98 Tasting Notes

Dry leaves in a warm gaiwan smell like rich dark chocolate / cacao with a hint of cherry liqueur.

First brew at 195˚F but that was clearly not hot enough. I’ll start at 200˚F next time. The liquid is a light amber colour and has that sort of sugary GABA-oolong taste but is delicious.

Second brew at 204˚F, much better.

Flavors: Cherry, Dark Chocolate

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Smells of butter and honey. Reminds me of my Yunnan Sourcing Light-roasted Tieguanyin.

Flavors: Butter, Honey

190 °F / 87 °C

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Has that buttery, light classical high mountain oolong flavour, a brown sugar sweetness, along with the yeasty fermenty GABA taste. Not bad but not my favourite.

Flavors: Brown Sugar, Butter, Yeast

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Really solid Da Hong Pao. Miles better than the cheaper “Light Roast Da Hong Pao” they offer at Yunnan Sourcing.

It tastes rich, roasty and smooth. Will do a proper tasting note sometime soon.

Flavors: Dark Chocolate, Wet Rocks

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Deliciously chocolatey, sweeter than dark chocolate. Had this yesterday for the first time while entertaining guests and they loved it too. It was heavenly and has joined the ranks of my favourite teas.

I brew most of my dan congs at a lower temperature and there’s no bitterness.
Brewing at 180˚F, the lid of the gaiwan smells strongly of peaches and nectarines.
Brewing at 185˚F, the lid smells like roasted hot chocolate.

Flavors: Chocolate, Nectar, Peach

185 °F / 85 °C

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Beautiful Taiwanese high-mountain oolong in exactly the refreshing, buttery style my boyfriend likes. (Note to self: buy some of this for him.) Following his advice, I’m brewing greener oolongs at around 190˚F instead of my usual 195˚F and it worked superbly for this tea.

I’m getting notes of Butter, Crisp mountain water, Fresh spring vegetation, very slight seaweed and umami undertones but it is overall a sweet and not a savoury tea.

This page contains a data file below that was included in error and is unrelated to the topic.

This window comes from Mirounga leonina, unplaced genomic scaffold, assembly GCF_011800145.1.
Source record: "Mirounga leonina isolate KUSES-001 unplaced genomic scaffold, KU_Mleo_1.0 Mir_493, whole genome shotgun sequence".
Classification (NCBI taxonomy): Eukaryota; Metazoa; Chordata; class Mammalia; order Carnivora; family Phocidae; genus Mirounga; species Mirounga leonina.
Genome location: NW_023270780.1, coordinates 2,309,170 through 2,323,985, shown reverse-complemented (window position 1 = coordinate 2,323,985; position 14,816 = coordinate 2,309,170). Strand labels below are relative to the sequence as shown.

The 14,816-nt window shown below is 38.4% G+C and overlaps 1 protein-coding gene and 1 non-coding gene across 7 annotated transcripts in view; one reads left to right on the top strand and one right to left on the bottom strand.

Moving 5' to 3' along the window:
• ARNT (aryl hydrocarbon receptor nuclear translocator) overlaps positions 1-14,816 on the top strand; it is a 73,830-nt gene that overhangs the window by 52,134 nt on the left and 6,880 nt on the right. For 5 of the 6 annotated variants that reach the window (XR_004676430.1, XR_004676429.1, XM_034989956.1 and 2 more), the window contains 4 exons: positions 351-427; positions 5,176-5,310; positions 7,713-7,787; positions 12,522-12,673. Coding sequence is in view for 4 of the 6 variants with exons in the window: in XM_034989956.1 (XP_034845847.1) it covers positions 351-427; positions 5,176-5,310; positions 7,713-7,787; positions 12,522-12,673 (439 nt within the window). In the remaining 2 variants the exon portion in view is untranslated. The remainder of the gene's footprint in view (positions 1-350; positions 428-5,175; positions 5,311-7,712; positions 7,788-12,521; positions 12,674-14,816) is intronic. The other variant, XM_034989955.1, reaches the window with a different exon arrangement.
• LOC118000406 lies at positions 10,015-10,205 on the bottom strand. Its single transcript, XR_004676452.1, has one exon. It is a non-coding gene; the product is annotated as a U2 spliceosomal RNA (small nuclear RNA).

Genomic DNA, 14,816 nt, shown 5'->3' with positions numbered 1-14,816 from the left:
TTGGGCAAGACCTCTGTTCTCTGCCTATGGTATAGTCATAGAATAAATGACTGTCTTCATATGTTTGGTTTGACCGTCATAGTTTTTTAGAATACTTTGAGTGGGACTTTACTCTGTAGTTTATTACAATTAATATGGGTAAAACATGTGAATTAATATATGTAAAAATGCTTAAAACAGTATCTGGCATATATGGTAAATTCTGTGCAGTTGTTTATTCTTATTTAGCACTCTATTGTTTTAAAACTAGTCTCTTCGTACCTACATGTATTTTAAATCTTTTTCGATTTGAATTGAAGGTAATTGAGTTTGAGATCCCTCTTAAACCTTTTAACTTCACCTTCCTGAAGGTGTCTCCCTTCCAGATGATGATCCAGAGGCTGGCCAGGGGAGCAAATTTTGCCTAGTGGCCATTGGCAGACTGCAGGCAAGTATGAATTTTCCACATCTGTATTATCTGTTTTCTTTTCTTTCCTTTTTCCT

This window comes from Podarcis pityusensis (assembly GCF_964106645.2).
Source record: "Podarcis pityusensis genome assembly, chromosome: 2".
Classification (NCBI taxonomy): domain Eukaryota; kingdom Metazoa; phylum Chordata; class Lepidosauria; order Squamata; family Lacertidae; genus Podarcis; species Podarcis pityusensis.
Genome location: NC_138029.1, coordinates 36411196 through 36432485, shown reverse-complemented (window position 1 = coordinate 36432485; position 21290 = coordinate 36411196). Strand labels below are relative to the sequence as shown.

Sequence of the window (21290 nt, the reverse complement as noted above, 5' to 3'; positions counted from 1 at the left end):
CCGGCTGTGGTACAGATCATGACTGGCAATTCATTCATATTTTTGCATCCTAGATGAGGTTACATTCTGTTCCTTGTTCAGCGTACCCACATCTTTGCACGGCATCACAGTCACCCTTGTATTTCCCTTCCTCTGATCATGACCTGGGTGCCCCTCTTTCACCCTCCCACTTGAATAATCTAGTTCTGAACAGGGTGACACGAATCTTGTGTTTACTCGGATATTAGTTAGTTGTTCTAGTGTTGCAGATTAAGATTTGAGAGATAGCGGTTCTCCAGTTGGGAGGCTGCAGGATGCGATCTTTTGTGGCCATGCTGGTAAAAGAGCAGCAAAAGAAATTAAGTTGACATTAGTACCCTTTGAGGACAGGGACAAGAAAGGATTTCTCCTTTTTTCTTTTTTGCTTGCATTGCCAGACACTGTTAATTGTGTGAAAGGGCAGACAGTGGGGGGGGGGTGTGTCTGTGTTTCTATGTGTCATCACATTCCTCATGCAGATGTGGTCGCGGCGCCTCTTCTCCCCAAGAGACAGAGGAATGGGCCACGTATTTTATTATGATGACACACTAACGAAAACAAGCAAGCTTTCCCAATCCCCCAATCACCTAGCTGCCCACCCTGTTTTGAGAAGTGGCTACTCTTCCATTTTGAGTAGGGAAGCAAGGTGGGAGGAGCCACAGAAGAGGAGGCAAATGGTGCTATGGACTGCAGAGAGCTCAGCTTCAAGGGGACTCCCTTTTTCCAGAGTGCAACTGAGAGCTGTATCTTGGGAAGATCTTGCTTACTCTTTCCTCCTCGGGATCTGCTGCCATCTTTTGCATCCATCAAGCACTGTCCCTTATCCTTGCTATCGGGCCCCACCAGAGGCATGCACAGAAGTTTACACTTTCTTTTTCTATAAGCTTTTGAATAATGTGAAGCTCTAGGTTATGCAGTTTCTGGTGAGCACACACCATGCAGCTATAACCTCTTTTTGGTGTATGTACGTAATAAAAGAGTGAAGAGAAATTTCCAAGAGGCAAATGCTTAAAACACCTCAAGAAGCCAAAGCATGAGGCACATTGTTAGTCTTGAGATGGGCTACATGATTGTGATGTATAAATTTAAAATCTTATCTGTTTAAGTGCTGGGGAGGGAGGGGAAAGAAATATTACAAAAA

Flavors: Butter, Seaweed

190 °F / 87 °C 0 min, 30 sec 3 g 3 OZ / 100 ML

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Similar burnt chocolate / mineral rock notes as Da Hong Pao and other yanchas, but seems to have a less bold, thinner flavour.

Wet leaves smell of raisins and the liquor smells of sweet pastry crust. Pleasant but not outstanding. Will experiment with this one a bit more, maybe using more leaf and brewing in my Yixing pot.

Flavors: Dark Chocolate, Pastries, Raisins, Wet Rocks

195 °F / 90 °C

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This is a light-roasted Tie Guan Yin. Strong metallic/mineral flavour and not super buttery, more on the fruity and floral side.

Not bad, but I prefer my Premium Tie Guan Yin / Premium Light Roasted TGY from Yunnan Sourcing over this one.

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I have the Spring 2016, not the 2015.

Flavors: Butter

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This is a very green oolong from Taiwan Sourcing. I’m reviewing the Spring 2016 harvest. Dry leaves are loose, long twists.

1st infusion has a very familiar aroma like Bi Luo Chun or GABA tea, the savoury seaweed springtime vegetable smell, but with the added complexity of buttery and floral notes like a high-quality Tie Guan Yin (without any of 铁观音’s minerally or metallic tones). There was even a sticky scent of caramelized sugar in there too.

Thick mouthfeel and a wonderfully complex tea, but not my favourite to drink every day. It would probably taste pretty good cold-brewed so I’ll try that sometime.

Recommendation: Brew at 193˚F for 1:00. Tastes better lower than 195 / 200˚F.

Flavors: Brown Sugar, Butter, Floral, Seaweed, Vegetable Broth

195 °F / 90 °C 0 min, 15 sec

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